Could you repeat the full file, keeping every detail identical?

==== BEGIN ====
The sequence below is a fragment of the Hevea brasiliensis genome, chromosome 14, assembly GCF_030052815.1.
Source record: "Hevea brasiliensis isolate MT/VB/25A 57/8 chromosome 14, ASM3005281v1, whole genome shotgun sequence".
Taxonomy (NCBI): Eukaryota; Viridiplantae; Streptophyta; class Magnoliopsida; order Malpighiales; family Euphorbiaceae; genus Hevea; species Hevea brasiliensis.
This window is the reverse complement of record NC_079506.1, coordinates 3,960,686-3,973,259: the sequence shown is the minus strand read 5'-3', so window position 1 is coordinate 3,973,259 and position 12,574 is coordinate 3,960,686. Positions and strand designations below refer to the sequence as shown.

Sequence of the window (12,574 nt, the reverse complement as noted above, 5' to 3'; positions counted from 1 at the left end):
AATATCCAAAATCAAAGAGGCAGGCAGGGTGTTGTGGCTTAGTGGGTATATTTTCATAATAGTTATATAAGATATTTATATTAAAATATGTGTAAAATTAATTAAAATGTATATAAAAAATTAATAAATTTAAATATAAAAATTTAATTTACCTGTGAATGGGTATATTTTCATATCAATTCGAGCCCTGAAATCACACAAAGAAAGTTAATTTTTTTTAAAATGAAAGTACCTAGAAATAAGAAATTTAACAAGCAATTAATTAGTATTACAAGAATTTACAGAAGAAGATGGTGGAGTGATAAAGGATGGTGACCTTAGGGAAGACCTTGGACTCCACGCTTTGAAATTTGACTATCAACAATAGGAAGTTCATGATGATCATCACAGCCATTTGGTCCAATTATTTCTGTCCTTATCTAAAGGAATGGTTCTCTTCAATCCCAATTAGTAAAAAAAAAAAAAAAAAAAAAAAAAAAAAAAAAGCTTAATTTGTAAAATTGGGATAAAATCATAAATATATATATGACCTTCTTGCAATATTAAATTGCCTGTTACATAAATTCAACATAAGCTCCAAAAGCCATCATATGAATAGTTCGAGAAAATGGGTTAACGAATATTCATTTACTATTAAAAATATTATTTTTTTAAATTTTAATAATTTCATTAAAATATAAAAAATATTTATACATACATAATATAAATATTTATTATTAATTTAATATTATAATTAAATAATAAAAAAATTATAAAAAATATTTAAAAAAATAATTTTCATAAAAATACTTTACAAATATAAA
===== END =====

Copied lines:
The sequence below is a fragment of the Hevea brasiliensis genome, chromosome 14, assembly GCF_030052815.1.
Source record: "Hevea brasiliensis isolate MT/VB/25A 57/8 chromosome 14, ASM3005281v1, whole genome shotgun sequence".
Taxonomy (NCBI): Eukaryota; Viridiplantae; Streptophyta; class Magnoliopsida; order Malpighiales; family Euphorbiaceae; genus Hevea; species Hevea brasiliensis.
This window is the reverse complement of record NC_079506.1, coordinates 3,960,686-3,973,259: the sequence shown is the minus strand read 5'-3', so window position 1 is coordinate 3,973,259 and position 12,574 is coordinate 3,960,686. Positions and strand designations below refer to the sequence as shown.

Sequence of the window (12,574 nt, the reverse complement as noted above, 5' to 3'; positions counted from 1 at the left end):
AATATCCAAAATCAAAGAGGCAGGCAGGGTGTTGTGGCTTAGTGGGTATATTTTCATAATAGTTATATAAGATATTTATATTAAAATATGTGTAAAATTAATTAAAATGTATATAAAAAATTAATAAATTTAAATATAAAAATTTAATTTACCTGTGAATGGGTATATTTTCATATCAATTCGAGCCCTGAAATCACACAAAGAAAGTTAATTTTTTTTAAAATGAAAGTACCTAGAAATAAGAAATTTAACAAGCAATTAATTAGTATTACAAGAATTTACAGAAGAAGATGGTGGAGTGATAAAGGATGGTGACCTTAGGGAAGACCTTGGACTCCACGCTTTGAAATTTGACTATCAACAATAGGAAGTTCATGATGATCATCACAGCCATTTGGTCCAATTATTTCTGTCCTTATCTAAAGGAATGGTTCTCTTCAATCCCAATTAGTAAAAAAAAAAAAAAAAAAAAAAAAAAAAAAAAAGCTTAATTTGTAAAATTGGGATAAAATCATAAATATATATATGACCTTCTTGCAATATTAAATTGCCTGTTACATAAATTCAACATAAGCTCCAAAAGCCATCATATGAATAGTTCGAGAAAATGGGTTAACGAATATTCATTTACTATTAAAAATATTATTTTTTTAAATTTTAATAATTTCATTAAAATATAAAAAATATTTATACATACATAATATAAATATTTATTATTAATTTAATATTATAATTAAATAATAAAAAAATTATAAAAAATATTTAAAAAAATAATTTTCATAAAAATACTTTACAAATATAAA